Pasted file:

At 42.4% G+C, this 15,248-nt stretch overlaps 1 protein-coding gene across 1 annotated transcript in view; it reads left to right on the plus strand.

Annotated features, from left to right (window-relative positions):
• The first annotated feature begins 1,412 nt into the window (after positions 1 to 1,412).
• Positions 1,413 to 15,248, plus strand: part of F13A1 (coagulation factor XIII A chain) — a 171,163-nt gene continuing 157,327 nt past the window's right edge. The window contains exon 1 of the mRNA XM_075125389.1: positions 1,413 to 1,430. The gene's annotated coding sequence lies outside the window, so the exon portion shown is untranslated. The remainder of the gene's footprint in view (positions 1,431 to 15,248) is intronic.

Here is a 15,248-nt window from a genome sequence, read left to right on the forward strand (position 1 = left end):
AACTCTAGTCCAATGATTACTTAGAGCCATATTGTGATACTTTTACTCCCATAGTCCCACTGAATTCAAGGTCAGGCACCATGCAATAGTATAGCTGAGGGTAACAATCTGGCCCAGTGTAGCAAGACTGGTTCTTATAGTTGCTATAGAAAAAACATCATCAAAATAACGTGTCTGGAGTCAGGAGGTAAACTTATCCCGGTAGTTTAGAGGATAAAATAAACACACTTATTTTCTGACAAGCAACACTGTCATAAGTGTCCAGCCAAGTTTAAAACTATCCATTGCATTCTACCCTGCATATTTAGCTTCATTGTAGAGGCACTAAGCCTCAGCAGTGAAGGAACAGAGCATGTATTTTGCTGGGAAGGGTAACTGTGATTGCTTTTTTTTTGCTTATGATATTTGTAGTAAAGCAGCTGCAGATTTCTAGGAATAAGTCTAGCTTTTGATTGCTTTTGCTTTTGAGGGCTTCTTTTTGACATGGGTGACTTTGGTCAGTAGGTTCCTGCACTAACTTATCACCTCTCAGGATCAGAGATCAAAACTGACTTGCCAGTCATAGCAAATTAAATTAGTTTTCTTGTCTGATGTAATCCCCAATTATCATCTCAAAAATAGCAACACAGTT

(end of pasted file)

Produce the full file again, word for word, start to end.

At 42.4% G+C, this 15,248-nt stretch overlaps 1 protein-coding gene across 1 annotated transcript in view; it reads left to right on the plus strand.

Annotated features, from left to right (window-relative positions):
• The first annotated feature begins 1,412 nt into the window (after positions 1 to 1,412).
• Positions 1,413 to 15,248, plus strand: part of F13A1 (coagulation factor XIII A chain) — a 171,163-nt gene continuing 157,327 nt past the window's right edge. The window contains exon 1 of the mRNA XM_075125389.1: positions 1,413 to 1,430. The gene's annotated coding sequence lies outside the window, so the exon portion shown is untranslated. The remainder of the gene's footprint in view (positions 1,431 to 15,248) is intronic.

Here is a 15,248-nt window from a genome sequence, read left to right on the forward strand (position 1 = left end):
AACTCTAGTCCAATGATTACTTAGAGCCATATTGTGATACTTTTACTCCCATAGTCCCACTGAATTCAAGGTCAGGCACCATGCAATAGTATAGCTGAGGGTAACAATCTGGCCCAGTGTAGCAAGACTGGTTCTTATAGTTGCTATAGAAAAAACATCATCAAAATAACGTGTCTGGAGTCAGGAGGTAAACTTATCCCGGTAGTTTAGAGGATAAAATAAACACACTTATTTTCTGACAAGCAACACTGTCATAAGTGTCCAGCCAAGTTTAAAACTATCCATTGCATTCTACCCTGCATATTTAGCTTCATTGTAGAGGCACTAAGCCTCAGCAGTGAAGGAACAGAGCATGTATTTTGCTGGGAAGGGTAACTGTGATTGCTTTTTTTTTGCTTATGATATTTGTAGTAAAGCAGCTGCAGATTTCTAGGAATAAGTCTAGCTTTTGATTGCTTTTGCTTTTGAGGGCTTCTTTTTGACATGGGTGACTTTGGTCAGTAGGTTCCTGCACTAACTTATCACCTCTCAGGATCAGAGATCAAAACTGACTTGCCAGTCATAGCAAATTAAATTAGTTTTCTTGTCTGATGTAATCCCCAATTATCATCTCAAAAATAGCAACACAGTT